Government Must Deliver a Comprehensive Mental Health Plan, Say Mental Health Charities

31 January 2023

Leading mental health charities and social enterprises have today branded the newly announced Major Conditions Strategy a betrayal of the government’s promise to develop a visionary new plan for mental health, from cradle to grave, from prevention to treatment.

The charities, including the Mental Health Foundation, Rethink Mental Illness, and Samaritans, are concerned that grouping mental ill-health with chronic health conditions, such as cancer and respiratory diseases, will fail to bring about the long-term government thinking needed both to tackle the root causes of mental health problems, or provide people with the care they need.

“The Government has been publicly saying for almost a year that it would develop a 10-year plan for the prevention and treatment of mental health problems in England. This is exactly what was needed, avoiding quick fixes and looking at every part of wider society’s role in preventing and responding to mental health problems, beyond just the health system. We need large-scale changes to protect people’s mental health.

The charities acknowledge the important connection between mental health and physical conditions but emphasise that this should not mean scrapping a standalone mental health plan.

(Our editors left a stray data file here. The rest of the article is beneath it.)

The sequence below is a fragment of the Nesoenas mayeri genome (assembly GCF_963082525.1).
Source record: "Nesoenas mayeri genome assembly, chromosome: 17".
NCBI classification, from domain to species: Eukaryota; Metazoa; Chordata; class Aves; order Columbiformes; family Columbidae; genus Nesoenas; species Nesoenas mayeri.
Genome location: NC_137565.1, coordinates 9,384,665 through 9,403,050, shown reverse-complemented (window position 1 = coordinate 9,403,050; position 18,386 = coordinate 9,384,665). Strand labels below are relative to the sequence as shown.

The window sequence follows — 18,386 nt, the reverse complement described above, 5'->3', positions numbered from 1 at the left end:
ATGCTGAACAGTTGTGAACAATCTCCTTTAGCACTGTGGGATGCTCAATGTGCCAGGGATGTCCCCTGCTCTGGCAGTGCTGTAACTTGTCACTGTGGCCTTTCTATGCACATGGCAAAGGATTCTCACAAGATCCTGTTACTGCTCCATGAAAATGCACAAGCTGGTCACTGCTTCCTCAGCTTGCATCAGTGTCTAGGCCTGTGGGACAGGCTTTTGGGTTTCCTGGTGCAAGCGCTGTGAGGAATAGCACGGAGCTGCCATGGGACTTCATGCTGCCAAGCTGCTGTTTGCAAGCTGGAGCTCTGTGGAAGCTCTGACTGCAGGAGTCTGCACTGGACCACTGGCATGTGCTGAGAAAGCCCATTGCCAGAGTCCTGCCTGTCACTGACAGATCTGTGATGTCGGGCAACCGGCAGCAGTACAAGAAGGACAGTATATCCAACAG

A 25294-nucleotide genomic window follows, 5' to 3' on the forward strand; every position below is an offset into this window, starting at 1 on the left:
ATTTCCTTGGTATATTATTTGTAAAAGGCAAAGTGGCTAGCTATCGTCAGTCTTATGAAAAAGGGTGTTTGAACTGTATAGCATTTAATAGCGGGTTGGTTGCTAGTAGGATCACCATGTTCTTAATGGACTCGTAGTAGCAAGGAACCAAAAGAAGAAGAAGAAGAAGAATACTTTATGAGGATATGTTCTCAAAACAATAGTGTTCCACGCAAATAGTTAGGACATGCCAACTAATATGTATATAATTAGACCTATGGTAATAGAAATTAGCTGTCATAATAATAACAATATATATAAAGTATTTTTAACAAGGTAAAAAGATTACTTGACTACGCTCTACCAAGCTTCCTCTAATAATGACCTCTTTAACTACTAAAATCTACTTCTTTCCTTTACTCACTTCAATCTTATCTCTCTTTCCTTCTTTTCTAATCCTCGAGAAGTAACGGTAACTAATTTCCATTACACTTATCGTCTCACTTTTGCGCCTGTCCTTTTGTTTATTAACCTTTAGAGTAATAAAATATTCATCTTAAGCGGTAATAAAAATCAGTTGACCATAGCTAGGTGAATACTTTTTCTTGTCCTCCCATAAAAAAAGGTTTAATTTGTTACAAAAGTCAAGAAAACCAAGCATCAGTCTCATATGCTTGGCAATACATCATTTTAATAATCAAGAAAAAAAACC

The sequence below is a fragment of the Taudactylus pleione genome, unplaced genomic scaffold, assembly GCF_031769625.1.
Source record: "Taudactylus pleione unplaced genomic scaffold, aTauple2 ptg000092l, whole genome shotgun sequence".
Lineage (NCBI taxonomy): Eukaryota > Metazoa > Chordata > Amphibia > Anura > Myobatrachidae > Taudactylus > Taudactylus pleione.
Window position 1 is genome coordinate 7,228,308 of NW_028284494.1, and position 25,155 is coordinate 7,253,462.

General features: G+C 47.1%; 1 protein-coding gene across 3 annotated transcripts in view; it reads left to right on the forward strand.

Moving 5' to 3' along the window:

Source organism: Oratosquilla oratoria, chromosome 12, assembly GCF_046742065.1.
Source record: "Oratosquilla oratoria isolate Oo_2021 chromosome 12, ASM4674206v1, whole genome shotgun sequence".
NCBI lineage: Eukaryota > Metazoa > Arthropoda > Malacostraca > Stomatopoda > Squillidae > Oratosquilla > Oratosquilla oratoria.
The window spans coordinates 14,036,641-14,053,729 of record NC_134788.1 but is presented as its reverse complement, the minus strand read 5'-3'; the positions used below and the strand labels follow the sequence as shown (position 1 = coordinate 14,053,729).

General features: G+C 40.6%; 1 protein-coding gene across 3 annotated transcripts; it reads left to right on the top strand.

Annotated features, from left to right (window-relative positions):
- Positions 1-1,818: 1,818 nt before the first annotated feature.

“The merging of the mental health plan with a Major Conditions Strategy risks excluding our children and young people, who are less likely to experience chronic ill-health, yet are the most likely to benefit from early action to protect their mental health. “Prevention should be at the heart of the new plan – for all the conditions it will cover – but the government’s emphasis is on the other end of life: extending people’s healthy life expectancy.”

We need sustained investment in high quality person-centred support for mental health and social care services, but a percentage of NHS spend should be dedicated to preventative mental health interventions, working with and developed alongside people more likely to experience a mental health difficulty.”

Andy Bell, interim Chief Executive of Centre for Mental Health said:

“It is now twelve years since the last cross-government mental health strategy was published. A lot has changed since then, including rising rates of mental ill health. We urgently need a plan across the whole of government to help to create a mentally healthier society, to tackle the inequalities and injustices that create mental ill health, and to support public service to meet people’s needs more effectively.”

Mark Rowland, Chief Executive of the Mental Health Foundation, said:

“Our collective voice sends a strong message that to prevent poor mental health and support people with mental health problems in England, there must be a dedicated strategy that shows our government is giving our mental health the priority it deserves.

The COVID pandemic and cost of living crisis have only increased the urgent need for such a plan. England will now be the only UK country without either a dedicated mental health strategy or a commitment to create such a plan.”

Lea Milligan, Chief Executive of MQ Mental Health Research said:

“What we need is a concentrated strategy from the government that focuses on levelling up mental health services, provides access to early intervention for all children and an investment in mental health research. Without this focus we run the risk of letting down the 1 in 4 people in the UK impacted by mental illness.”

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